27th July 2018
Pelvic injuries can be life threatening, especially in a remote environment where we are far from help. To safely manage a casualty with a pelvic injury requires particular understanding of the cause, recognition and treatment.
The pelvis is a large, stable and strong ring-like structure. Each illium is joined to either side of the sacrum - the base of the spine. The 'ring' is completed at the front by a cartilage bridge called the symphysis pubis. This flexible joint is necessary for the pelvis to flex and expand during childbirth. Because all eggs carry the female X chromosome all foetuses start off as females which is why men also have a symphysis pubis. And nipples, but that's irrelevant.
To complicate the situation, a fractured pelvis can become unstable and will require support to stabilise it, especially if the casualty is to be moved. This is essential as the femoral arteries run across the front of the pelvis. Movement of broken bone ends can cause catastrophic internal bleeding.
Contrary to popular belief, The pelvis does not ‘fill’ with blood rather haemorrhage spreads through disrupted tissue planes, extending through the retroperitoneum out of the pelvis into the abdominal retroperitoneum up into the thorax, and anteriorly around the bladder and the anterior abdominal wall. (1) The increase in volume of the pelvis, following fracture, is much less than expected: a large pubic separation of 10 cm corresponds to only a 35% increase in pelvic volume, or 480 cm. (2)
'Closing the pelvis' does not prevent this and as such a pelvic splint is not used to reduce the volume of the pelvis or achieve perfect anatomical alignment. The reduction and stabilisation of the pelvic ring is to reduce the degree of fracture (3), decrease bleeding from the fracture (4-7) while protecting any initial blood clot from disruption. In theory, a small decrease in the pelvic volume (8) may create a tamponade thus reducing venous bleeding. (9-11)
Casualties who are haemodynamically unstable on arrival to the Emergency Department have a much higher mortality rate than the stable patient(12). Bleeding pelvic fractures associated with hemodynamic instability may have up to 40% mortality (13) whilst Anterior compression injuries ("open book" fractures) are associated with the highest mortality (48%) (14).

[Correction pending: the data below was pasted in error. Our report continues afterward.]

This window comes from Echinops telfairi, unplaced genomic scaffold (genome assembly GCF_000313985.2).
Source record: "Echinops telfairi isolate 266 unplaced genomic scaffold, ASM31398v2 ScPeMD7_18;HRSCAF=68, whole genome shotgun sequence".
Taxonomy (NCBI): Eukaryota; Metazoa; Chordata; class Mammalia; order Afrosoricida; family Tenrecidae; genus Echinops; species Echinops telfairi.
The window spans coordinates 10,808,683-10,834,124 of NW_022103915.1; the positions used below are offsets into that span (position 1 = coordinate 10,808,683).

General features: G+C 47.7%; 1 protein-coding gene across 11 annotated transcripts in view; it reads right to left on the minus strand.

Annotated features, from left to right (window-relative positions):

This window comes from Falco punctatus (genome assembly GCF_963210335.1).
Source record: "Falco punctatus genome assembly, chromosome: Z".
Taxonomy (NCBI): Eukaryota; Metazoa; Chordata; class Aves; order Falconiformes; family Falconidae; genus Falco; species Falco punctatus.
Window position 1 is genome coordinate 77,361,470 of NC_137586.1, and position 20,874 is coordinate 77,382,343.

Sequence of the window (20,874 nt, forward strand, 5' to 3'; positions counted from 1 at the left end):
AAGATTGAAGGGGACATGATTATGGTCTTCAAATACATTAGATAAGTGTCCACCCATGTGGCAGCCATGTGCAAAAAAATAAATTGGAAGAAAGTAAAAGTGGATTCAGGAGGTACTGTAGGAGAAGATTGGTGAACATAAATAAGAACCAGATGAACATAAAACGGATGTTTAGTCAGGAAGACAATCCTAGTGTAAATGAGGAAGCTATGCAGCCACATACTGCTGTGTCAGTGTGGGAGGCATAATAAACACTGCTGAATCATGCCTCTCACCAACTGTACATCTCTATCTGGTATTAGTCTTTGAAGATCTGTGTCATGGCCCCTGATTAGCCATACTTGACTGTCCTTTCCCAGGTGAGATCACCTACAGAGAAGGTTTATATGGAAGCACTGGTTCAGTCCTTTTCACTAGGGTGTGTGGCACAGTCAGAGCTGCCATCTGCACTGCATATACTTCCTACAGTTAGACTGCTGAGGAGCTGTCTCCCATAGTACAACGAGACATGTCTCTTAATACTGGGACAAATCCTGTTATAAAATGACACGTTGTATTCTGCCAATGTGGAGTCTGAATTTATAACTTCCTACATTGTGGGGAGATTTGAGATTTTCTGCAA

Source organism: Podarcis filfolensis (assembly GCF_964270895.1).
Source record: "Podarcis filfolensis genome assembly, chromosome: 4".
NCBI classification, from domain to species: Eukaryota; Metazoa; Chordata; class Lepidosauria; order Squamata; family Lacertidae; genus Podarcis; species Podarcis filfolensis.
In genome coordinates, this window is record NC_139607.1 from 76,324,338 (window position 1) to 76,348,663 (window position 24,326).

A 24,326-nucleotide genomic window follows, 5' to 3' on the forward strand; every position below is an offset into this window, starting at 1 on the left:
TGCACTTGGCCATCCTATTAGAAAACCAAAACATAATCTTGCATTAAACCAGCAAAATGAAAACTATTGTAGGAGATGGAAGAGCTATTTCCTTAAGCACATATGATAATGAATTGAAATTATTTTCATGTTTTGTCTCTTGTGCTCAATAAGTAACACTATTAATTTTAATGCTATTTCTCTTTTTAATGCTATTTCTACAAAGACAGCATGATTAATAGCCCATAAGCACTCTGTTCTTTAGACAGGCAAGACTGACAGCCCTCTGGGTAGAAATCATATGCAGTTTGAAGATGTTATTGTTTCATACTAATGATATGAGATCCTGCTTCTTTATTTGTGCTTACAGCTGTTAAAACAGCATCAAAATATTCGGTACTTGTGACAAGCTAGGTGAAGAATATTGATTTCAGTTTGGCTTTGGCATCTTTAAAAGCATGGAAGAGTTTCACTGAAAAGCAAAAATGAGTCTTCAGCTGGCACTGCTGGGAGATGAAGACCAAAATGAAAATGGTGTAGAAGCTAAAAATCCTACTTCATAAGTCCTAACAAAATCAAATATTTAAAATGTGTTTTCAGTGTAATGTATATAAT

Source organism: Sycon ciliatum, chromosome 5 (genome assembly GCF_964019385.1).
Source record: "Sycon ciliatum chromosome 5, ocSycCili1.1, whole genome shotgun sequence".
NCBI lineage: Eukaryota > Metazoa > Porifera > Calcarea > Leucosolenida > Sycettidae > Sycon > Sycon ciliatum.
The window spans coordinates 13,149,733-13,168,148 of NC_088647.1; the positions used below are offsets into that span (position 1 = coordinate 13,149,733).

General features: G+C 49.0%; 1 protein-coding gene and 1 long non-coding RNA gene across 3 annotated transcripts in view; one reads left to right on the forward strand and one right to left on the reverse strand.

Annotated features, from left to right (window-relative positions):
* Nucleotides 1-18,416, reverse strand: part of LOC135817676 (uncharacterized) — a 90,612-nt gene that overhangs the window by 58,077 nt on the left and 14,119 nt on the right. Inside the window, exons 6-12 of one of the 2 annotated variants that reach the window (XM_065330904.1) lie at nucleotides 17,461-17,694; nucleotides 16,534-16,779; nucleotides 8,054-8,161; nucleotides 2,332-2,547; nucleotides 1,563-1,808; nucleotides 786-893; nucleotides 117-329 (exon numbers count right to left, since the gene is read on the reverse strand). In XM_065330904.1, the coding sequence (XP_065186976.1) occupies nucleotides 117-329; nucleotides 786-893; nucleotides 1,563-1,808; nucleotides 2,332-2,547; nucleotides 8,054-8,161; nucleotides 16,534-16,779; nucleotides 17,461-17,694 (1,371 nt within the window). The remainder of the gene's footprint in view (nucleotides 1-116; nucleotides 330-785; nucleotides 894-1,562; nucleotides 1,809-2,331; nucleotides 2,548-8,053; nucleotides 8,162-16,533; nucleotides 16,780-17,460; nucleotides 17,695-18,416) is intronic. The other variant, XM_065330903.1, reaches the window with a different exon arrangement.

Mechanism of Injury
The prevalence of pelvic fracture in patients with blunt trauma is between 5% and 16% (15-18) as the forces needed to break a pelvis are significant. If we think about the type of incidents which can create such forces we think of:
Falls from Height
Anything involving a vehicle - driver, occupant, pedestrian, cyclist etc.
High speed sports impact - skiing, snowboarding or mountain biking etc.
The mechanisms are exactly the same as those for a suspected spinal injury.
Anything under tension of compression will break at the weakest points; in the pelvis these likely weak points are:
The joint between the illium and the sacrum - the sacroilliac joint
Where the pelvis is thinnest, such as the rami of the pubis and ischium - the thin bridges at the front of the pelvis.
The symphysis pubis
The acetabulum - the socket the hip sits in
Any damage to these parts can cause instability, threfore we do not move the pelvis. Moving the pelvis can cause further damage, trap nerves or blood vessels or even collapse the pelvic ring. (18). Movement should be limited to the point that no casualty with a pelvic injury should even be log-rolled except for the purposes of airway management (20). A scoop stretcher should be used for all casualty movement.
So how do we assess a casualty for a pelvic injury if we cannot move it?
‘Springing the pelvis’ had a poor sensitivity (59%) and specificity (71%) (21). There is also concern that compressing the pelvis can cause further haemorrhage and as a result this technique is no longer recommended. (19, 21)
We are not going to physically assess for a pelvic injury in the field, The Royal College of Surgeons of Edinburgh’s Faculty of Pre Hospital Care Consensus Initial Statement on The Pre-hospital Management of Pelvic Fractures provides an algorithm for pre-hospital decision making (20):